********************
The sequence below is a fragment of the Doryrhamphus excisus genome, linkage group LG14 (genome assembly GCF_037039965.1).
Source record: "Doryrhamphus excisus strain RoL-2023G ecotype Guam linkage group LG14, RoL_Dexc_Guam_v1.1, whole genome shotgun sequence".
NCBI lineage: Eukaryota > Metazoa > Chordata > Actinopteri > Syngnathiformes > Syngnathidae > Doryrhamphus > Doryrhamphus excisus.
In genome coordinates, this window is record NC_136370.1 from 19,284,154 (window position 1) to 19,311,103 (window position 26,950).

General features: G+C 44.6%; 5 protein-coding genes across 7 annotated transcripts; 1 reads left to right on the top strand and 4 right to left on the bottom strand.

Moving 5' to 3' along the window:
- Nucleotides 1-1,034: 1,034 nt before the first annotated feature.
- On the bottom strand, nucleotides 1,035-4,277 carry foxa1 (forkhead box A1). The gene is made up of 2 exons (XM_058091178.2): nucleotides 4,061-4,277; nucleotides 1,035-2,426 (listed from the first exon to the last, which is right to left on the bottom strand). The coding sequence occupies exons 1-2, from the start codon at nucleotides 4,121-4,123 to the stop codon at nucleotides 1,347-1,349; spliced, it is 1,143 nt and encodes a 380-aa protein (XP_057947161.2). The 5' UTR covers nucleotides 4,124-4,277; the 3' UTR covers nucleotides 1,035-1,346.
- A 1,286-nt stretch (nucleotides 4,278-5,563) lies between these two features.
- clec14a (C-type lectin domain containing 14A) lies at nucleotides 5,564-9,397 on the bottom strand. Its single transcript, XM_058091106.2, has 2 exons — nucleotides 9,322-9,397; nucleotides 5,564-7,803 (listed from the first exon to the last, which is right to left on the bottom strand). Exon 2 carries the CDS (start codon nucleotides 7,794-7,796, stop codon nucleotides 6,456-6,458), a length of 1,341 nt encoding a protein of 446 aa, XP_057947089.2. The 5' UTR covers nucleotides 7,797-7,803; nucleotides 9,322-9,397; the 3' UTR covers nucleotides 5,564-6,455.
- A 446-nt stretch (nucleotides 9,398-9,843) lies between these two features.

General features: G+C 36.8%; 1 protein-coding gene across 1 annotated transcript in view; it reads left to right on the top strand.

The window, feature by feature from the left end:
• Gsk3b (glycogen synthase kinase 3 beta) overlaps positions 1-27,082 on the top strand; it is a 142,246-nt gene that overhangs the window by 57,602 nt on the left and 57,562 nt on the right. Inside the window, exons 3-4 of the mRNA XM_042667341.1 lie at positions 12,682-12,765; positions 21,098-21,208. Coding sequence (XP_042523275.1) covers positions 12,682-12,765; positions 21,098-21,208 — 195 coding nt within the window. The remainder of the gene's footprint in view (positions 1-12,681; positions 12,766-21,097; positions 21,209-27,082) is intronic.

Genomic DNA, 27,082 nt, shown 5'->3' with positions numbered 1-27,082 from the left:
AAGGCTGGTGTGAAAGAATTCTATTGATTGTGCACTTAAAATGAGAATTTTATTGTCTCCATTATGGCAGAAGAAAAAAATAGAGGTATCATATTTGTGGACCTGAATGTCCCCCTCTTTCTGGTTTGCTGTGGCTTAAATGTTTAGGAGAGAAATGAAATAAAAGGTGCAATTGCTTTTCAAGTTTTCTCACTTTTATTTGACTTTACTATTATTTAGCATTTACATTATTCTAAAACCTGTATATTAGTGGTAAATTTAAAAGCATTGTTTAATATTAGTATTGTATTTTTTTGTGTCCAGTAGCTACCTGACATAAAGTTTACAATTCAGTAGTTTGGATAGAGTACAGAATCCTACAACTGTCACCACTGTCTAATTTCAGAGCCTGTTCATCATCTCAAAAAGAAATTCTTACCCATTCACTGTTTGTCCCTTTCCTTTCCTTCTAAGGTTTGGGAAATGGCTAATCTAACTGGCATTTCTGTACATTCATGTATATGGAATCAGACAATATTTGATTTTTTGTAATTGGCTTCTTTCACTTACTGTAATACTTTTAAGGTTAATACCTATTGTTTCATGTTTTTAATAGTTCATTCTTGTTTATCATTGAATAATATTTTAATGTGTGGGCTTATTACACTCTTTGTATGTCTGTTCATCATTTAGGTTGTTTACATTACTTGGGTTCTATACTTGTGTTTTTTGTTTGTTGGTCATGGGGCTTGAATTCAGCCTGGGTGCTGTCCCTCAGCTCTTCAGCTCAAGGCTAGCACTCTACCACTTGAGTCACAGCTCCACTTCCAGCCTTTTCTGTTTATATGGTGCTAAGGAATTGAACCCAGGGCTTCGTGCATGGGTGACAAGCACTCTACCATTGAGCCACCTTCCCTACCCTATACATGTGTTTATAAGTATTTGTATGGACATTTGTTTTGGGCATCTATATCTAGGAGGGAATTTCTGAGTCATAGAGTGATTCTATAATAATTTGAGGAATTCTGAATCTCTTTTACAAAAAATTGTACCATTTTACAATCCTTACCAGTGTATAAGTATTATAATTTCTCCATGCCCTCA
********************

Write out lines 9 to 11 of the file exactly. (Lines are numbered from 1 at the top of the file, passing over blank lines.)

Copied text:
- A 1,286-nt stretch (nucleotides 4,278-5,563) lies between these two features.
- clec14a (C-type lectin domain containing 14A) lies at nucleotides 5,564-9,397 on the bottom strand. Its single transcript, XM_058091106.2, has 2 exons — nucleotides 9,322-9,397; nucleotides 5,564-7,803 (listed from the first exon to the last, which is right to left on the bottom strand). Exon 2 carries the CDS (start codon nucleotides 7,794-7,796, stop codon nucleotides 6,456-6,458), a length of 1,341 nt encoding a protein of 446 aa, XP_057947089.2. The 5' UTR covers nucleotides 7,797-7,803; nucleotides 9,322-9,397; the 3' UTR covers nucleotides 5,564-6,455.
- A 446-nt stretch (nucleotides 9,398-9,843) lies between these two features.